Why is Chicago such a war zone

Zero tolerance: why Chicago is sinking into violence and New York is alive

There have been phases in the history of New York City when the city seemed to sink into a wave of violence. One of them wasn't that long ago. In the early 1990s, the police counted more than 1.1 million crimes each year. There were 100,000 break-ins, over 200,000 robberies, and nearly seven murders a day in the five boroughs, more than 2,500 in total.

In this apparently lawless time, in which not only East Harlem and the South Bronx resembled a war zone that even the police hardly dared to enter, the metropolis on the Hudson River was considered ungovernable.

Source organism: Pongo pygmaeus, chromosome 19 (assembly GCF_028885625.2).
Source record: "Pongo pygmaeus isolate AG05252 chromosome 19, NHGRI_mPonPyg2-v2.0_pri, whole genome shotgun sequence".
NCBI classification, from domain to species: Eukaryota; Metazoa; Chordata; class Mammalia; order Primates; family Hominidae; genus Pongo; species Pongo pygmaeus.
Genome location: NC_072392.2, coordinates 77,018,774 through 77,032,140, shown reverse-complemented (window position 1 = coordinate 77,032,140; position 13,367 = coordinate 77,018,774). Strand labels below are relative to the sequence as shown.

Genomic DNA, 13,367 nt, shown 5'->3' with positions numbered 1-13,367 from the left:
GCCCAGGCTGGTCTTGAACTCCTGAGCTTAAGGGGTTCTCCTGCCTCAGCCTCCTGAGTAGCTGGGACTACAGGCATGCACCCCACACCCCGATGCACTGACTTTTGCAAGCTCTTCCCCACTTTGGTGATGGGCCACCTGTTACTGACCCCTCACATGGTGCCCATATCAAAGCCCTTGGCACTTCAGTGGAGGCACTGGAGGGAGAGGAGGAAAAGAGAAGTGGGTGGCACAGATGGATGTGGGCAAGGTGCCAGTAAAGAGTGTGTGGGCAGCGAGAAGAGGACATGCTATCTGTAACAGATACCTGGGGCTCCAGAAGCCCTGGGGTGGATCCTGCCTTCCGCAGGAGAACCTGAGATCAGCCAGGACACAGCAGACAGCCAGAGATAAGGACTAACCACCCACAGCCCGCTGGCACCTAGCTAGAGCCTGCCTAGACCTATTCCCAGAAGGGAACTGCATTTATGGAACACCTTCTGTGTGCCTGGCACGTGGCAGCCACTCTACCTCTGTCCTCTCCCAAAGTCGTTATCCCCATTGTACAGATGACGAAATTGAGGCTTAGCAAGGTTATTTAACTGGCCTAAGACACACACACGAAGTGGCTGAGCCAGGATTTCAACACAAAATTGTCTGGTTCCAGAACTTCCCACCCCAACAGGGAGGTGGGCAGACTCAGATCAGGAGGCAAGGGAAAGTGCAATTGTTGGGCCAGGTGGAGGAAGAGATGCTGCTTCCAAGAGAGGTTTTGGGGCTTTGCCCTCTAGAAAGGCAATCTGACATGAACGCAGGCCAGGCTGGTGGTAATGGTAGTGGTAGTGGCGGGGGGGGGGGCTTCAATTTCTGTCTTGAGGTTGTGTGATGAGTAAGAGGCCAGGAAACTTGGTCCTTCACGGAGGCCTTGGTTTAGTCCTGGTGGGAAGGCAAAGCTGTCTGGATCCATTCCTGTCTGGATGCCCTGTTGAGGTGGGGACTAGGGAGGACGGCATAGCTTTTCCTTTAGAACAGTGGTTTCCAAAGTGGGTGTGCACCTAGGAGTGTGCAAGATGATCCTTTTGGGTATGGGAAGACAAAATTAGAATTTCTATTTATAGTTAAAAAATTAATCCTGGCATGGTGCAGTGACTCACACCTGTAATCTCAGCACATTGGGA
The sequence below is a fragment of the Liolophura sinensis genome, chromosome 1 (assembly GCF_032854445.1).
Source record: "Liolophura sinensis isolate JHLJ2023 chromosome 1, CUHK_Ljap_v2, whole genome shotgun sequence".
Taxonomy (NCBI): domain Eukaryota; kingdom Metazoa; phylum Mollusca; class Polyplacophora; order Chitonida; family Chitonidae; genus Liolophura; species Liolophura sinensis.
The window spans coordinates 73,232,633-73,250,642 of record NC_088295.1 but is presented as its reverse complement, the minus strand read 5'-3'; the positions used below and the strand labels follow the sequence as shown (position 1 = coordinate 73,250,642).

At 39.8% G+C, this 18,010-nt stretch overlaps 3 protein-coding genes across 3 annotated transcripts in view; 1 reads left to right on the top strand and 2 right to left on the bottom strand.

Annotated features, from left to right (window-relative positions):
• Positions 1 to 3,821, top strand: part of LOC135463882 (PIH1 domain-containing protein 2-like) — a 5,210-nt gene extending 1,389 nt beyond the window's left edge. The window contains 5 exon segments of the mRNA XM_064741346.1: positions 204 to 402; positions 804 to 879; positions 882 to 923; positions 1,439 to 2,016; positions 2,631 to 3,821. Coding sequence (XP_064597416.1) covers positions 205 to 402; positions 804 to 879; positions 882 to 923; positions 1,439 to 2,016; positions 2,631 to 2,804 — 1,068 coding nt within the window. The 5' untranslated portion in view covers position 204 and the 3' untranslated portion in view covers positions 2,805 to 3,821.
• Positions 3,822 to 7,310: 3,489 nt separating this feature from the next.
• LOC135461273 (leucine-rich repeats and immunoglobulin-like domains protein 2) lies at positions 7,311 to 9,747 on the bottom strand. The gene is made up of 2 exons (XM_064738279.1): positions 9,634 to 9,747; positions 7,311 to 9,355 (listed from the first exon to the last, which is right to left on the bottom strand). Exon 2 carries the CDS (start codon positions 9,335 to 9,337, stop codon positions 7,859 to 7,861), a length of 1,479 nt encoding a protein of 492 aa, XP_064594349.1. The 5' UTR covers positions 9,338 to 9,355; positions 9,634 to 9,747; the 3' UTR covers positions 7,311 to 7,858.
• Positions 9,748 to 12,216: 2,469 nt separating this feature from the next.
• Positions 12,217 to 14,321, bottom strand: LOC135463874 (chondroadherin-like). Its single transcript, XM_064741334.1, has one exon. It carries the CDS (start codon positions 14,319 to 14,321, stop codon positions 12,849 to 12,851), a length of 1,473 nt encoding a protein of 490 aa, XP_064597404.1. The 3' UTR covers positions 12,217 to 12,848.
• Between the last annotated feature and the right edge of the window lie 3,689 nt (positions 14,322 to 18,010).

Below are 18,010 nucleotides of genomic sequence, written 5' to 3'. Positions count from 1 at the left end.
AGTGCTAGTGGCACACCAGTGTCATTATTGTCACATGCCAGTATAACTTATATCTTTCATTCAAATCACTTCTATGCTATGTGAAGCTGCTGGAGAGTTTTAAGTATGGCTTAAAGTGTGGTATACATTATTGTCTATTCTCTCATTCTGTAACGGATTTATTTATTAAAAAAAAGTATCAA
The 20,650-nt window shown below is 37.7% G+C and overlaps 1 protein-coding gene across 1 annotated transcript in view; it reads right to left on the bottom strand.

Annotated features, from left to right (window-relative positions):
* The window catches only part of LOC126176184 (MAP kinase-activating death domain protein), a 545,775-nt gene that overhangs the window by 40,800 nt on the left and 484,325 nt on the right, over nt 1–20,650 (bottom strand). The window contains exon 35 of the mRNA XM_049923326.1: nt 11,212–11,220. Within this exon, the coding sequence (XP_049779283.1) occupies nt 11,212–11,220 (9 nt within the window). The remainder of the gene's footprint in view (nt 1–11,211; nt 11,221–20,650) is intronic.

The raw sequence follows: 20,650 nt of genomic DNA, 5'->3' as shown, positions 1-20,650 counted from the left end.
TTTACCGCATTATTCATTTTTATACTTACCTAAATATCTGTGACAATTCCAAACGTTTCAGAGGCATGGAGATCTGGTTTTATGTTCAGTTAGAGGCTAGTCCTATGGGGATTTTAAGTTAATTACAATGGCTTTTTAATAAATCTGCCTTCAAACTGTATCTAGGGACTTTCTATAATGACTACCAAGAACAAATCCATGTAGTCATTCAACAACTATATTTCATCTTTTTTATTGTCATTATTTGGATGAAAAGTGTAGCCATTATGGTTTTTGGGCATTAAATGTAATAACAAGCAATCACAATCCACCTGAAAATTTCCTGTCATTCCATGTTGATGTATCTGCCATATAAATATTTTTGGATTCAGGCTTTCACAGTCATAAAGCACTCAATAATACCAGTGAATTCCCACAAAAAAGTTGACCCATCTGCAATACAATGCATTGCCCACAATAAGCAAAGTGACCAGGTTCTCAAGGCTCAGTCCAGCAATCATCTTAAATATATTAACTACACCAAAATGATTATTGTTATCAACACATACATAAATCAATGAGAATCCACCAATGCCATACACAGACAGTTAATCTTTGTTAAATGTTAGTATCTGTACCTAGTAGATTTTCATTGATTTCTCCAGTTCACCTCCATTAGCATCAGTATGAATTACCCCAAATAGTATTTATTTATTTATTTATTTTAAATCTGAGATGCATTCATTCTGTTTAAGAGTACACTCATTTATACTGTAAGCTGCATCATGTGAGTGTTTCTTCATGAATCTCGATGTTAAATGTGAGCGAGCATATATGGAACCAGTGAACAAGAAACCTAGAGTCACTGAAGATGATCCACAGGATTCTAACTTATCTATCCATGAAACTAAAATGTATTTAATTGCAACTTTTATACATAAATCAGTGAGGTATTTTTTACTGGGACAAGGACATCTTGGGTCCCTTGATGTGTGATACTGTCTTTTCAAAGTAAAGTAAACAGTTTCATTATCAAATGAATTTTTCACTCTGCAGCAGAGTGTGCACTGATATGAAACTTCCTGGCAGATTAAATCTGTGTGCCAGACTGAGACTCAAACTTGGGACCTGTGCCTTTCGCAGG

Republicans zero tolerance

And no one seemed to have a solution to the ongoing problems. So New York declined until the Republican Mayor Rudolph Giuliani took over the city in 1994 - with spectacular success in the fight against crime. Giuliani's “zero tolerance policy” found imitation worldwide.

“I can still remember it very vividly,” said Acting Police Commissioner of New York, James P. O'Neill, now at the presentation of the 2016 crime record. “At that time, you couldn't see the color of the subways because of the graffiti detect. Every year we had more than 5,000 shootings and well over 2,000 murders. ”Today, he can assure from his own experience,“ New York is a completely different city ”.